Every Student, Every Day in Every State
July 19, 2016
This summer, chronic absenteeism is a very hot topic.
On June 9 and 10, five government agencies worked together to sponsor the Every Student, Every Day National Conference: Eliminating Chronic Absenteeism by Implementing and Strengthening Cross-Sector Systems of Support for All Students. This conference broke new ground in the national conversation on student attendance as 37 states each sent a team of representatives to learn from dozens of experts offering 40 workshops on different approaches to eliminate chronic absenteeism. The Every Student, Every Day (ESED) conference created a vital space for each state team to discuss new data and share information about the trends, challenges, and best practices we have seen in each state as our schools work to improve attendance rates.
This interagency effort was sponsored by the U.S. Department of Education’ (ED) in collaboration with the U.S. Departments of Health and Human Services, Housing and Urban Development and Justice. In other words, this conference was a big deal. The ESED conference also coincided with the first-of-its-kind release of chronic absenteeism data by the Office of Civil Rights, shining a light onto national trends among chronically absent students that have traditionally slipped through the cracks of average daily attendance statistics.
Healthy Schools Campaign had the opportunity to attend the ESED conference as part of the Illinois State Team, all of whom were members of the Illinois Attendance Commission, a new Commission charged with studying the issue of chronic absenteeism in Illinois and making recommendations for strategies to prevent chronic absenteeism. So, what did we learn?
Chronic absenteeism measures more than just attendance. While we already knew that chronic absenteeism is a proven early warning sign of academic risk and school dropout, we learned that chronically absent students are more likely to be behind their peers in other vital measures of development, particularly social emotional learning. Furthermore, according to Attendance Works, chronically absent students are more likely to display behavior and discipline problems and engage in smoking, drug use, and high-risk sexual behaviors.
There is no one size fits all solution to chronic absenteeism. The needs of every community, and therefore every school, are unique. While many schools may see chronic absenteeism among their students, the underlying causes can differ. In order to address chronic absenteeism and offer solutions, it is important to understand the needs of a given community whether they are related to health (traditionally counted as “excused absences”), trusting relationships between school staff and students, or violence prevention. Each community requires a different approach. The good news is that there are many best practices for addressing the different needs within a community. Healthy Schools Campaign’s chronic absenteeism toolkit highlights a number of different strategies communities can use to address the different health-related causes of chronic absenteeism and there are many other resources available through Attendance Works which highlight additional proven strategies.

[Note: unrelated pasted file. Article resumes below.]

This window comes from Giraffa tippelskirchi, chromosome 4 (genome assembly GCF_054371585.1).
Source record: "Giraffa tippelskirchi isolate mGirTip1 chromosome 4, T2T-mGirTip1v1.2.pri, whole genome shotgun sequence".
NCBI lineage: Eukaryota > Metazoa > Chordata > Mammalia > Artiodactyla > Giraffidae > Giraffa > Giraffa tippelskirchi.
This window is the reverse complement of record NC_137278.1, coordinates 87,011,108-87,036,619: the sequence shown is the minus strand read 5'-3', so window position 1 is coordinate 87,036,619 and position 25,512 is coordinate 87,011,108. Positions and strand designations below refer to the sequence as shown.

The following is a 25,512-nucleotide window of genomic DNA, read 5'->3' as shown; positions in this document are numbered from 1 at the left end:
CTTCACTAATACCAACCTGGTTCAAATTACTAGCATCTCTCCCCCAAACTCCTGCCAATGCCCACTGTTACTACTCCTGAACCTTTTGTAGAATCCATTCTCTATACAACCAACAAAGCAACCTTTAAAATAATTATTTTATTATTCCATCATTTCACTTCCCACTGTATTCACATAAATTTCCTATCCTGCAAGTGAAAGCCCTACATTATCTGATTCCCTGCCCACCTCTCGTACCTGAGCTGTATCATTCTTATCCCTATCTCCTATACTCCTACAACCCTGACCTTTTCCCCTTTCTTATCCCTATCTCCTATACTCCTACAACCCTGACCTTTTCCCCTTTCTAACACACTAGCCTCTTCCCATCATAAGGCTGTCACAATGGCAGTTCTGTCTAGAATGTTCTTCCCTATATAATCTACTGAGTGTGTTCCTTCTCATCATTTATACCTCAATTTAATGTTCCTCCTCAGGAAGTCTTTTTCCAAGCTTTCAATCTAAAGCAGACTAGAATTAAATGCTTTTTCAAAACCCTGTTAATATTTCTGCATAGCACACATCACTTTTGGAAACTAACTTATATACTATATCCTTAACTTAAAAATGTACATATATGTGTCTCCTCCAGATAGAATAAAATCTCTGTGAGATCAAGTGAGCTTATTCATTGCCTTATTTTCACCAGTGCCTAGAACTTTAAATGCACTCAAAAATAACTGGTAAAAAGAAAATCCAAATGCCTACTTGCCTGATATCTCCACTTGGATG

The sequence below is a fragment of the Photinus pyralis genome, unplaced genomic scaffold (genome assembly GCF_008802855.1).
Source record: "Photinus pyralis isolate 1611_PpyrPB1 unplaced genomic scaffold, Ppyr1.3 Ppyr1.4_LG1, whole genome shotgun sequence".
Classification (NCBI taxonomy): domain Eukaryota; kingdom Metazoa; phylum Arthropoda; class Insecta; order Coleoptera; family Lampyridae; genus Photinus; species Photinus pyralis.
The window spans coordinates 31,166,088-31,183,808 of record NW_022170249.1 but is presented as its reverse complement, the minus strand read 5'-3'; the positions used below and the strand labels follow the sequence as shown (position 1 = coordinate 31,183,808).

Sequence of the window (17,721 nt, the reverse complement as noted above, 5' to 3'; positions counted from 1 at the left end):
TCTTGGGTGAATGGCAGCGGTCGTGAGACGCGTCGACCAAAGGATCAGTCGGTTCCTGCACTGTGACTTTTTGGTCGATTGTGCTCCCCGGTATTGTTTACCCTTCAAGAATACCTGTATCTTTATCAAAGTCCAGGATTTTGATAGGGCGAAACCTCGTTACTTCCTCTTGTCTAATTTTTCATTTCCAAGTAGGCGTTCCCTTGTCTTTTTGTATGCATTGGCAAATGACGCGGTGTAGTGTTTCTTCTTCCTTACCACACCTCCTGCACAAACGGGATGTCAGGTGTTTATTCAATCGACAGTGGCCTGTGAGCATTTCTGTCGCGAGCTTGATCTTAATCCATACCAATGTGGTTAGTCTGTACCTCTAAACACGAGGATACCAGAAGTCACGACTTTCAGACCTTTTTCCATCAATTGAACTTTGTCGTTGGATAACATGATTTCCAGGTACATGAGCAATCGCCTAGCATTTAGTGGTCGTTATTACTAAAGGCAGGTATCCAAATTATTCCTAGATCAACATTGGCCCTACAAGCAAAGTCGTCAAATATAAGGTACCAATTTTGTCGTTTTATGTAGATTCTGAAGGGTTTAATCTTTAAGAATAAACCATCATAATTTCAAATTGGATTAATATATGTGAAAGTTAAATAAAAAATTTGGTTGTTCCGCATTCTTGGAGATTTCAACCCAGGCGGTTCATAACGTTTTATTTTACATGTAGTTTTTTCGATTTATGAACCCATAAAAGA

We need (more) big data on chronic absenteeism. Good data allows state education agencies and school districts to create appropriate policy solutions that tackle chronic absenteeism. However, Illinois is one of several of states that do not yet systematically collect data on chronic absenteeism, putting Illinois behind other states’ efforts. Illinois is one of many states that does not even have an agreed-upon definition of chronic absenteeism. The Illinois Attendance Commission is currently working to define chronic absenteeism in the state. In the meantime, the Illinois State Board of Education collects statewide data on average daily attendance (ADA). ADA does not track the attendance of individual students and that mean that at-risk students are slipping through the cracks of our current data system. What additional data school districts collect—and how they act on it—varies from district to district. On the other end of the spectrum, we know states that define chronic absenteeism as missing ten percent or more of school days and have a strong, statewide longitudinal data system are making significant gains in reducing chronic absenteeism. For example, Colorado does an excellent job of collecting data, analyzing it, and addressing the root causes of chronic absenteeism. As a result, Colorado students are succeeding academically like never before.
The ESED conference showed the Illinois Attendance Commission what is possible when it comes to addressing chronic absenteeism and, by extension, student success. This summer, the Commission will debrief what they learned at the conference and discuss what practices are appropriate for Illinois.
The next Illinois Attendance Commission meeting will be taking place on July 28, 2016 and will be open to the public at the Illinois State Board of Education offices in both Chicago and Springfield. If you plan to give testimony on chronic absenteeism at that meeting, Healthy Schools Campaign will see you there!